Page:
The Game Is On, and On TV

Ever since Speaker of the House Nancy Pelosi gave her blessing for the Democratic-led House oversight committees to launch an impeachment inquiry against President Donald Trump the Republicans have been griping about it. The Republicans demanded a formal vote for the inquiry by the full House and then open and televised hearings, and after the Democrats gave them both Thursday that Republicans will probably regret it.
There’s nothing in the Constitution or statutory law or historical precedent that requires a full House vote to launch an impeachment inquiry, and a federal court recently confirmed that as it gave blessings to a slew of subpoenas the House committees has sought, but it gave the Republicans and their media allies something to gripe about. The Republicans also held out hope that the Democrats wouldn’t dare do it, as they might risk defections from the 30 House members representing districts where Trump won in the last presidential election and remains relatively popular, but only two declined to vote for inquiry and the rest presumably know their districts well enough to conclude they could get away with a yea vote.
None of the Republicans defied the party’s opposition to the inquiry, although former Republican and recent Indent Rep. Justin Amash of Michigan decided he could run for reelection in his narrowly Trump-voting district despite his pro-inquiry stand. A handful of Republicans running for reelection in the sorts of affluent and educated suburbs that the Republicans have lately been losing were reportedly tempted to defect, and we’re sure that some of the 18 congressional Republicans who have decided not to run were tempted as well. In any case a united Democratic caucus overwhelmingly outnumbers a united Republican caucus, so Thursday’s vote portends an eventual impeachment of the president.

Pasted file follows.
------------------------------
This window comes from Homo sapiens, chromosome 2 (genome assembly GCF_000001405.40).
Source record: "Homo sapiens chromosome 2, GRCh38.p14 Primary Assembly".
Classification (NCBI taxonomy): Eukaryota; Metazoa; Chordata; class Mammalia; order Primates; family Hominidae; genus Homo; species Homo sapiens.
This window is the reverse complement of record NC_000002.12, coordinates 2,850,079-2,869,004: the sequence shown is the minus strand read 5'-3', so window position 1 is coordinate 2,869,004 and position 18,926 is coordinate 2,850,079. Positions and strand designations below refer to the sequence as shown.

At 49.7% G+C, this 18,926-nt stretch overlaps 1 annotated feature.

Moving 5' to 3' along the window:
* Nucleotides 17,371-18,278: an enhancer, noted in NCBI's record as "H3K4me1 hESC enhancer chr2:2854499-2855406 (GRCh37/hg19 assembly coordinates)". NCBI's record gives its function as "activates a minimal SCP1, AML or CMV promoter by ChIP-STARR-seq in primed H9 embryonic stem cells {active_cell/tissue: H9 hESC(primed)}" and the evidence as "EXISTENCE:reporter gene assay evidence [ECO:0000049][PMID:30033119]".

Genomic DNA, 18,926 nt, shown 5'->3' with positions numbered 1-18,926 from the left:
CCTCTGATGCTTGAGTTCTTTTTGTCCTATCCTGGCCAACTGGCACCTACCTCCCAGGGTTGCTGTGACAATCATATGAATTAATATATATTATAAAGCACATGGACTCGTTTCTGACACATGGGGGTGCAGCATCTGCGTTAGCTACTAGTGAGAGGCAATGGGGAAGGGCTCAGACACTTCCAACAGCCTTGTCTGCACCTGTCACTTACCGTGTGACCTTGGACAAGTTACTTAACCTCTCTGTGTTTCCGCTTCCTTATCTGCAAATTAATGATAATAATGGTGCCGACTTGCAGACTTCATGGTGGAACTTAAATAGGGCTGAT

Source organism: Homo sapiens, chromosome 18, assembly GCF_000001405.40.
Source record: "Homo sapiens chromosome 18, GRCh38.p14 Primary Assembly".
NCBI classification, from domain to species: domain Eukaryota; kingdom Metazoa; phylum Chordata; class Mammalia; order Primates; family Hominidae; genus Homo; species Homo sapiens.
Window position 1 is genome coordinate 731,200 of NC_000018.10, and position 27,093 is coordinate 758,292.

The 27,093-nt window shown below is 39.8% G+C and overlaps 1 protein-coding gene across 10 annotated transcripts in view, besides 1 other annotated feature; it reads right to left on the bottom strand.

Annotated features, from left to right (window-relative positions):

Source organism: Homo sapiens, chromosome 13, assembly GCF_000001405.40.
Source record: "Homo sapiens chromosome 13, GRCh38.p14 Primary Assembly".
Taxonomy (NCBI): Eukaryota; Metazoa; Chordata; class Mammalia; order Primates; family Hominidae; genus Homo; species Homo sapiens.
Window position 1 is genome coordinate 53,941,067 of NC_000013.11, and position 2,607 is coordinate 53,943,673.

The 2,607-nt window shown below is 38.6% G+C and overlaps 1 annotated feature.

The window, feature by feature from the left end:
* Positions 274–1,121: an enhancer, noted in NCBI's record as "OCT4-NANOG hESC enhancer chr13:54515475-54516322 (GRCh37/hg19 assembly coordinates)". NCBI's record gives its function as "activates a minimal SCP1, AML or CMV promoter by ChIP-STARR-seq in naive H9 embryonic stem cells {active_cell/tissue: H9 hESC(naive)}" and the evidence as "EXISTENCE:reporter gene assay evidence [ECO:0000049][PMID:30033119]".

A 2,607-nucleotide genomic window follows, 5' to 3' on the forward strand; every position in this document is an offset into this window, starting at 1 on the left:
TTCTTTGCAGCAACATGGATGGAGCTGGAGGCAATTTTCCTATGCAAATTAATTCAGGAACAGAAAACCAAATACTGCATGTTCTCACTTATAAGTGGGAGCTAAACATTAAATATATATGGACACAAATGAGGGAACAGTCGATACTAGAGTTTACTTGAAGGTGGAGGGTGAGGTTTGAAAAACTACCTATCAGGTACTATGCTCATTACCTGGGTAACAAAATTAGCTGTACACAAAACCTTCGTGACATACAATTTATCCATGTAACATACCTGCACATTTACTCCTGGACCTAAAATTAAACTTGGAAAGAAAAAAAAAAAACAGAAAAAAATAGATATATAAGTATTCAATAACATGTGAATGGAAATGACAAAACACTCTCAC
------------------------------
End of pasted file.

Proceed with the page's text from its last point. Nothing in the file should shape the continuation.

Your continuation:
A slim Republican majority in the Senate makes it unlikely that Trump will be removed after an impeachment trial, but there’s a handful of Senators running for reelection in districts where Trump lost and is widely unpopular, and any defections will be embarrassing for Trump as he faces a hard-fought reelection campaign of his own.
The open and televised hearings that the Republicans rashly demanded will probably prove embarrassing for Trump as well. Already the congressional committees have interviewed an impressive parade of decorated military officers and distinguished diplomats and esteemed national security experts with careers that have risen through Republican and Democratic administrations alike, all of them have testified that Trump did indeed withhold congressionally appropriate funds for military and other aid beleaguered Ukraine unless it provided information damaging to one of Trump’s potential Democratic rivals, as well as an amateur diplomat who was appointed Ambassador to the European Union who got the job by donating millions to Trump’s campaign and wound up coming across as a bumbler and a liar. The Republicans seem to believe that if only the public could have seen the testimony the controversy would vanish, except for a lingering public resent that the Democrats ever launched such a witch hunt, but we wonder how they’ve came to that cockamamie conclusion.